Medical students may be inclined to fabricate data or results to produce research that can be published or presented. Students have a limited timeline in their graduate education, and with other responsibilities such as academics, shadowing and community service, they may be more likely to take shortcuts in their research process. With medical students spearheading their own projects, they may have most, if not all, control over the project, granting them the opportunity to manipulate methods and results to fit their intentions. In addition, medical students may not be trained adequately in proper data acquiring techniques, and their inexperience can lead to inaccurate data production.


Medical students should not be the only ones to blame for unethical research practices. It is imperative that both medical schools and research institutions emphasize research ethics early in graduate education. Medical students should be required to attend in-person educational sessions on research ethics. In-person training courses have demonstrated attendee satisfaction in comprehending research ethics and can play a pivotal role in researcher development. While most institutions utilize online modules as a prerequisite for research participation, in-person seminars offer valuable opportunities for discussion, questions and meaningful engagement with attendees. In my personal experience, online modules have proven to be more burdensome than enriching learning opportunities, and are not an effective method of distributing information.

An additional measure would be to conduct a thorough review of data and methodologies of medical student driven projects and ensure that mentors uphold the integrity of their mentees’ work. Mentors and senior lab members should take the initiative to review student data, as they have the best understanding of the methodology of the study. This would require mentors to adopt a more active mentorship role, which can result in the unintended, positive outcome of medical student growth. In addition, editorial boards of journals can take a further step in the peer-review process by reviewing research methods and data to ensure validity.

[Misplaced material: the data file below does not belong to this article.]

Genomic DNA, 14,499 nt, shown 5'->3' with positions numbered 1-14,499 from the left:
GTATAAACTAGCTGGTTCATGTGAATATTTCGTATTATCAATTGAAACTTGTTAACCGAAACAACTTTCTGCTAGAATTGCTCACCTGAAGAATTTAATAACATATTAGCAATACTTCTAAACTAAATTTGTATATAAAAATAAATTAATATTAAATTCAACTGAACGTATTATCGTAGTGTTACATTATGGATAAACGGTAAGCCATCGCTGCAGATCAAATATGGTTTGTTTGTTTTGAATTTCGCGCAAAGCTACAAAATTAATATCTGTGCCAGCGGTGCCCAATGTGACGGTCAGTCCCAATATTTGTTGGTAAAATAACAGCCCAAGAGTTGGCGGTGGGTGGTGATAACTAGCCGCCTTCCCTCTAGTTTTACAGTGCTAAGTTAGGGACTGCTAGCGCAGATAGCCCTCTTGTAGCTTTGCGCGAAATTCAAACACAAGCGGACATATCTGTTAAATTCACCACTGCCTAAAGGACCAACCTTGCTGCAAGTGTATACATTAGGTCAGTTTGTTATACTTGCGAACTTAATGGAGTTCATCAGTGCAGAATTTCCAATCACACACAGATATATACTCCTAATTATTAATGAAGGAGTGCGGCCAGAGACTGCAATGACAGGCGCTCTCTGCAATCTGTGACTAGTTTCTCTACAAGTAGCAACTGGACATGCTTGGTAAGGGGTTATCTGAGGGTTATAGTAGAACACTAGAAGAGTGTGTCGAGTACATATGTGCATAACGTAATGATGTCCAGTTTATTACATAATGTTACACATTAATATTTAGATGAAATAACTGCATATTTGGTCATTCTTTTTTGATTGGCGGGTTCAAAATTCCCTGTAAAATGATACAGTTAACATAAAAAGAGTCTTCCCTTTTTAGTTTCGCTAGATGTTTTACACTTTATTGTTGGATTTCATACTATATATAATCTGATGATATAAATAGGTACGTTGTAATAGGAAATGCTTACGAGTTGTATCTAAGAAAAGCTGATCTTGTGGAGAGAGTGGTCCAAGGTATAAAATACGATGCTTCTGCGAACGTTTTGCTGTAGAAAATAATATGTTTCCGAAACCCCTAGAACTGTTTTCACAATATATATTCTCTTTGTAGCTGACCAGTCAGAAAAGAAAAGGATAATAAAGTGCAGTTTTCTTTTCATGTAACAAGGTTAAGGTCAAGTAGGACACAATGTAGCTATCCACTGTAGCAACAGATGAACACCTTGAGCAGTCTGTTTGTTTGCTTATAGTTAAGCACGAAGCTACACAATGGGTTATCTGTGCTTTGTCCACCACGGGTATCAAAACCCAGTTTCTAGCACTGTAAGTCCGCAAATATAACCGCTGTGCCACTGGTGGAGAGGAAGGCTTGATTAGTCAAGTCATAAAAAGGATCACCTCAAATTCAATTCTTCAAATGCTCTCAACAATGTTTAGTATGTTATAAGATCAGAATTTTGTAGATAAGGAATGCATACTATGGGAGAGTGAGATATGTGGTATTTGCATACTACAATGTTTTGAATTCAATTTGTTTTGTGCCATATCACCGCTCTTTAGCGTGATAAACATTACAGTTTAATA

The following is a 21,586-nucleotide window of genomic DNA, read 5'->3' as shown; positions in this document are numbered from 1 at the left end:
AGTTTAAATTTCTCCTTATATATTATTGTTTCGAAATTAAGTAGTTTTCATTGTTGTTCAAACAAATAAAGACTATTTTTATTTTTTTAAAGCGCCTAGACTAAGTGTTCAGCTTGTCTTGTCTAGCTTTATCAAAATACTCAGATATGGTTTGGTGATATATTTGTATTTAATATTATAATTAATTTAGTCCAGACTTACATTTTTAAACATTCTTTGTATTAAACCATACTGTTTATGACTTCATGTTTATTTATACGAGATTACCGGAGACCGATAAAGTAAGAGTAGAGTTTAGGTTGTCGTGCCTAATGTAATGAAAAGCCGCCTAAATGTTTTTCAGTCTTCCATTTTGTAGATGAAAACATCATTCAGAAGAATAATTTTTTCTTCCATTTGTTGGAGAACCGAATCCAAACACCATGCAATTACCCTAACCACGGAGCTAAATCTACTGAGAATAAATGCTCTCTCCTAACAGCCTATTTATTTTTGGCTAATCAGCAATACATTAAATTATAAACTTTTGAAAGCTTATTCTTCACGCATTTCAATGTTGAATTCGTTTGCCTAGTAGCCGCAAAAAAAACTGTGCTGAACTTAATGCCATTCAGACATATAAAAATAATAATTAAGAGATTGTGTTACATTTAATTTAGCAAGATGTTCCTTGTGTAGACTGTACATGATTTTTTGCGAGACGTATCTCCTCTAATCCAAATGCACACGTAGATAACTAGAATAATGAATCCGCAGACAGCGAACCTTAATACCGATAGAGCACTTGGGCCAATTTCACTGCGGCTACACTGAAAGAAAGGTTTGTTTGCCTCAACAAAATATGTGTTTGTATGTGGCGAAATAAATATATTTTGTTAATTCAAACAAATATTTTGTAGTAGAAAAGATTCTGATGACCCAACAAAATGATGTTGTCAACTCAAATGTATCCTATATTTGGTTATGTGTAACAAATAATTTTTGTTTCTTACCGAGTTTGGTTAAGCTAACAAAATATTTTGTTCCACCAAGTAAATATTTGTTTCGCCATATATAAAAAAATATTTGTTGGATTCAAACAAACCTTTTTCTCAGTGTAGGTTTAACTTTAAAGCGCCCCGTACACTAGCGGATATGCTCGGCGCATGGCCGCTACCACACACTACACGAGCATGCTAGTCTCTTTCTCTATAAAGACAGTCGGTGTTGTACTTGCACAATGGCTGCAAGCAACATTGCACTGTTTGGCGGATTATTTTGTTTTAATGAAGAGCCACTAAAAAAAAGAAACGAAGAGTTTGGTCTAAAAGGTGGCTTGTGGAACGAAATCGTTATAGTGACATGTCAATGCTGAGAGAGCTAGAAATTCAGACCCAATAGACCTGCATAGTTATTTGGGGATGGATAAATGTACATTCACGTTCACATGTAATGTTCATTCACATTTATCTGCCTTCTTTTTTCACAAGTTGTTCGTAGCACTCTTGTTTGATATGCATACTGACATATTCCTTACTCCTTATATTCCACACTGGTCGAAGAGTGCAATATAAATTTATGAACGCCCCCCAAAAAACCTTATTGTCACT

Furthermore, reforming the residency match process can cultivate an ethical research culture in the medical student community. Programs should prioritize the quality of research experiences over the quantity of research accolades. Greater opportunities for explanation of the research experiences can display passion for students’ medical advancements. This approach can also be extended to the interview process, where interviewers can assess research success based on the enthusiasm with which applicants articulate their experiences and demonstrate how it shaped their medical experience and future aspirations as physicians.

The mounting pressure of residency applications on medical students has led to a concerning trend of unethical research practices. Recognizing that this is a critical issue is the first stride towards resolution. Institutions and medical schools should concentrate on fostering an ethical research culture to instill integrity in future physicians who will continue to propel the field of medicine.

Education on research integrity, transparency in the research process and robust mentorship can produce medical students who are passionate about their research without exclusively focusing on career advancement. It is the responsibility of educational institutions to hold medical students accountable and supply them with necessary resources to foster research integrity.

Shivatej Dubbaka Shivatej Dubbaka (1 Posts)

Contributing Writer

University of Cincinnati College of Medicine

Shivatej Dubbaka is a medical student at the University of Cincinnati College of Medicine, Class of 2026. In 2021, he graduated from the University of Texas at Dallas with a B.S. in Biology. Outside of school, he enjoys playing and watching soccer, watching movies and playing golf.